Since May, Francis Collins, director of the National Institutes of Health, has been seeking partners from the biopharmaceutical industry for an initiative aimed at accelerating the development of nonaddictive alternatives to opioids and better overdose-reversal agents to address the current epidemic in the U.S.
Like other audacious goals where Americans have achieved great things, such as going to the moon and mapping the human genome, becoming an addiction-free nation will require the U.S. to go boldly, Collins told the Senate Health, Education, Labor and Pensions Committee Oct. 5.
But so far, not a single drugmaker has stepped up to be part of the NIH's initiative, an agency spokeswoman confirmed to S&P Global Market Intelligence.
Stephen Ubl, the head of the Pharmaceutical Research and Manufacturers of America — whose public relations campaign slogan, coincidentally, is "go boldly" — told the White House opioid commission in late September that companies were waiting for the government to make a firm commitment of providing funds before industry was "prepared to do its share."
Doing what Collins has in mind is going to take "hundreds of millions of dollars," he told the Senate panel.
"We have no special resources set aside for this," he said.
If the U.S. is going to tackle the opioid crisis, it is going to take an all-hands-on-deck effort, Collins said.
He suggested undertaking a coordinated enterprise focused on prevention, treatment and research that perhaps could be tested in a demonstration project in a handful of states, "and then see what we could achieve in terms of really changing the whole landscape."
Devastating the nation
"The opioid crisis is tearing our communities apart, tearing families apart and posing an enormous challenge to health care providers and law enforcement officials," said Sen. Lamar Alexander, R-Tenn., chairman of the Senate panel.
Since 2000, more than 300,000 Americans have died of an opioid overdose, according to Health and Human Services. Preliminary data for 2016 indicate that at least 64,000 Americans died of drug overdoses — the highest number ever recorded in the U.S., the agency said in a statement to the Senate committee.
"America's opioid overdose epidemic affects people from every community and it is one of the few public health problems that is getting worse instead of better," Debra Houry, director of the Centers for Disease Control and Prevention's National Center for Injury Prevention and Control, told the Senate committee.
She noted the opioid crisis has led to a drop in life expectancy for the first time since 1993, when the U.S. was at the height of the HIV/AIDS epidemic.
"This crisis has gotten so large and pervasive that it's simply beyond the scope of any one of our agencies to make a meaningful impact," Food and Drug Administration Commissioner Scott Gottlieb told lawmakers. "It's only in partnership that we're going to slowly reverse the trend and help move more people towards a life of sobriety."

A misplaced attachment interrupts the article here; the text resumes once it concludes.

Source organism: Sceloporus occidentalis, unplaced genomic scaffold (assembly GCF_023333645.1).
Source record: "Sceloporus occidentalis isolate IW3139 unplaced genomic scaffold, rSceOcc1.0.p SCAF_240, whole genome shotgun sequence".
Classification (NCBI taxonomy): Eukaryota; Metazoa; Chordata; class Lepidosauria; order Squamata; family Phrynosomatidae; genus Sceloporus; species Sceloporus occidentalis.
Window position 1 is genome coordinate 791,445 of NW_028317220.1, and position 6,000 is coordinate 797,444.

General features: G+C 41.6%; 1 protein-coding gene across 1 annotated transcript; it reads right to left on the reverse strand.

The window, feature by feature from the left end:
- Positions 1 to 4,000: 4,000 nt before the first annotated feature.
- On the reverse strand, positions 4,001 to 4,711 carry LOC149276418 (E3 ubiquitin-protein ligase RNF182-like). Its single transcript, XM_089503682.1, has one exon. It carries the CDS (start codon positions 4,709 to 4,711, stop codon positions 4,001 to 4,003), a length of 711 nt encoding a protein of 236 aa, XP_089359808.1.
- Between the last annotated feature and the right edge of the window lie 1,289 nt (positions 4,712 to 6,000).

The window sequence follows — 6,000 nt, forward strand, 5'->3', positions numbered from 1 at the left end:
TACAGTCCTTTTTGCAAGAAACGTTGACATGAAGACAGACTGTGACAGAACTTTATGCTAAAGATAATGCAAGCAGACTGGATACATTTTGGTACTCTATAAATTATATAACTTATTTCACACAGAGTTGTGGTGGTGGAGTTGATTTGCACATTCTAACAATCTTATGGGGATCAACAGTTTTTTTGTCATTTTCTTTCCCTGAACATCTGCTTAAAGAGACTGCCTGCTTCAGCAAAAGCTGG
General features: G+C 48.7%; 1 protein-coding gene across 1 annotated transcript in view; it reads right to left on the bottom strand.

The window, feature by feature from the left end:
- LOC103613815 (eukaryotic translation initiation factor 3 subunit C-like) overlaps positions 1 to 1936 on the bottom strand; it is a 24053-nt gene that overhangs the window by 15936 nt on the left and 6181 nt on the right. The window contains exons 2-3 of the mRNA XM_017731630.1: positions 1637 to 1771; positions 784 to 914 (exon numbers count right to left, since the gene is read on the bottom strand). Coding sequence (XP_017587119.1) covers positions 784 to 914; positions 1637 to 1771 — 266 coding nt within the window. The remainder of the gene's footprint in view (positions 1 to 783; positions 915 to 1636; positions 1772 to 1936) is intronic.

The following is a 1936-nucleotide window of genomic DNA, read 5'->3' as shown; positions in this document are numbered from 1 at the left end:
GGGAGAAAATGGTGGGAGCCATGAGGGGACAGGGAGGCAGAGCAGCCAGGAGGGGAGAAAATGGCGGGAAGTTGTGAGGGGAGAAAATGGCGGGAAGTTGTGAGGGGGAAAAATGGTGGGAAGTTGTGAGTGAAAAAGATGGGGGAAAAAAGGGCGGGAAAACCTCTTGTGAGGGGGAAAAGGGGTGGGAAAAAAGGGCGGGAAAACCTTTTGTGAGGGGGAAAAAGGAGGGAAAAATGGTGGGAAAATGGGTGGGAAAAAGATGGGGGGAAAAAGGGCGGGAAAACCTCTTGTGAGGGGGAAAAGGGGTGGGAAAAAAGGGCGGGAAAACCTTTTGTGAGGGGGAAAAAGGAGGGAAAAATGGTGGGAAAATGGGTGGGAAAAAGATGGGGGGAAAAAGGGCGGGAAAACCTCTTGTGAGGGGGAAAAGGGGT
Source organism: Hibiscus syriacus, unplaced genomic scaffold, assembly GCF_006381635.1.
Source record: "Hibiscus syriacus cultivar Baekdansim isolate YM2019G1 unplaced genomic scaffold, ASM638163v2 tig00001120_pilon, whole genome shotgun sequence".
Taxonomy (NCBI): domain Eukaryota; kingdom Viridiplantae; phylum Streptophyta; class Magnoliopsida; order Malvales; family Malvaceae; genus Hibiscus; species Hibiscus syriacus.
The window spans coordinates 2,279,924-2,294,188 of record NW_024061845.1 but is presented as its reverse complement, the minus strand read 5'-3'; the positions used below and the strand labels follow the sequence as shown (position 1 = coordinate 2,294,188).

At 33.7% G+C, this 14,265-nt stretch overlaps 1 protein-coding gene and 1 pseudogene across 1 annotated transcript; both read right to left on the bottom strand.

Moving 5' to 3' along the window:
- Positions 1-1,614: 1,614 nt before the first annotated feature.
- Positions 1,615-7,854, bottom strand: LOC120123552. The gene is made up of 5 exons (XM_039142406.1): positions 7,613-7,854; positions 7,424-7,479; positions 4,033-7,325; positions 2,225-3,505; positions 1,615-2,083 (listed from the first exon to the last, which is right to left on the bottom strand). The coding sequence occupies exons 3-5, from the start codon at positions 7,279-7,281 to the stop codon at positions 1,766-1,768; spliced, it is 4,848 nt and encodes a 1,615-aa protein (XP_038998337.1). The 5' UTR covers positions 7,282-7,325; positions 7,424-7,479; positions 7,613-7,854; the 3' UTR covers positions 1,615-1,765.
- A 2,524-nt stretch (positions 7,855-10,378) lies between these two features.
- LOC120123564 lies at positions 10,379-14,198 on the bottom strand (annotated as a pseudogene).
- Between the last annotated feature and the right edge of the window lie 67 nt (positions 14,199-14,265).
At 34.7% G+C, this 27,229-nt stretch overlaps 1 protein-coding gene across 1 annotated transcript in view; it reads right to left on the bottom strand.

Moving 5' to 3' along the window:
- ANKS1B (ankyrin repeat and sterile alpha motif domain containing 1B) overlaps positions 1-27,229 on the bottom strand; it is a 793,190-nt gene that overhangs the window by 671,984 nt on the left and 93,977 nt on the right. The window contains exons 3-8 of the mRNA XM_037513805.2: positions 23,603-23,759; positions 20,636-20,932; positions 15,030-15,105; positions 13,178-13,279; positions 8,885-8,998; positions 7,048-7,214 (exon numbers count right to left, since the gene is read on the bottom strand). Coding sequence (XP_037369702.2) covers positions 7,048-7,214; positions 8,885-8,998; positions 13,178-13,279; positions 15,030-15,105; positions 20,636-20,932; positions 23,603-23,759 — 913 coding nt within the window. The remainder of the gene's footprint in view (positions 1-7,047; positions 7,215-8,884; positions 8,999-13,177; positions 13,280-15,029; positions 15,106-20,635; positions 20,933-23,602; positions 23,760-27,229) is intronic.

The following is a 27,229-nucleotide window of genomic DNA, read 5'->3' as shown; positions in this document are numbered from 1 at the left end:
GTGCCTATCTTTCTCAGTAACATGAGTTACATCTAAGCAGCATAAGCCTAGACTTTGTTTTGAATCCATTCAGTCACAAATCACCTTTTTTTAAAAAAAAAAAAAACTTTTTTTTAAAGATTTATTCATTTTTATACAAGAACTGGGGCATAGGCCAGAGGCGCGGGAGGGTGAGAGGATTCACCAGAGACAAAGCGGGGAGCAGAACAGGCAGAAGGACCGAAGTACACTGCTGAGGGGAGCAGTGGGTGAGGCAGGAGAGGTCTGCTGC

Gottlieb said the FDA is focused on three domains of activity: Cutting the rate of addiction by reducing overall exposure to opioids; innovating to make the drugs less prone to abuse or to replace them entirely by nonaddictive pain treatments or medical devices; and pursuing better medical therapies to help those addicted to transition to sobriety.
"We know that most people addicted to opioids will be medically addicted. Their first exposure to opioids will be from a legitimate prescription," Gottlieb said.
The key is making sure only proper prescriptions are written and for the shortest duration of use necessary, he said.
The FDA chief said the agency wants to ensure doctors and patients are not getting the wrong idea that an opioid that has been deemed to have "abuse-deterrent" features is any less prone to addiction, "because we know it's not."
So the FDA has initiated a formal study examining the nomenclature the agency is using to describe abuse-deterrent properties, he said.
The agency also is working on a policy intended to guide the development of better medication-assisted treatment, or MAT, for opioid addiction and also is exploring ideas to help promote the broader adoption of those agents, Gottlieb said.
While insurers have been criticized for not always covering MATs and alternatives to opioids, in a statement to the Senate committee, the industry's lobbying group, America's Health Insurance Plans, called for greater access.
Another way the FDA could help curb the spread of opioids in the U.S. is by having greater and more updated seizure authorities, Gottlieb said.
"A lot of our seizure authorities are based on old maritime law and sometimes hard to implement against a modern threat," he said.
Collins said the NIH also could use some help from Congress in granting the agency a rapid funding mechanism called "other transaction authority" for use with opioids research. He said the NIH uses that authority in other areas, like precision medicine, "with great benefit."
"We could go a lot faster if we had some relief from some of the otherwise limitations of how quickly we could fund something that needs to happen," he said.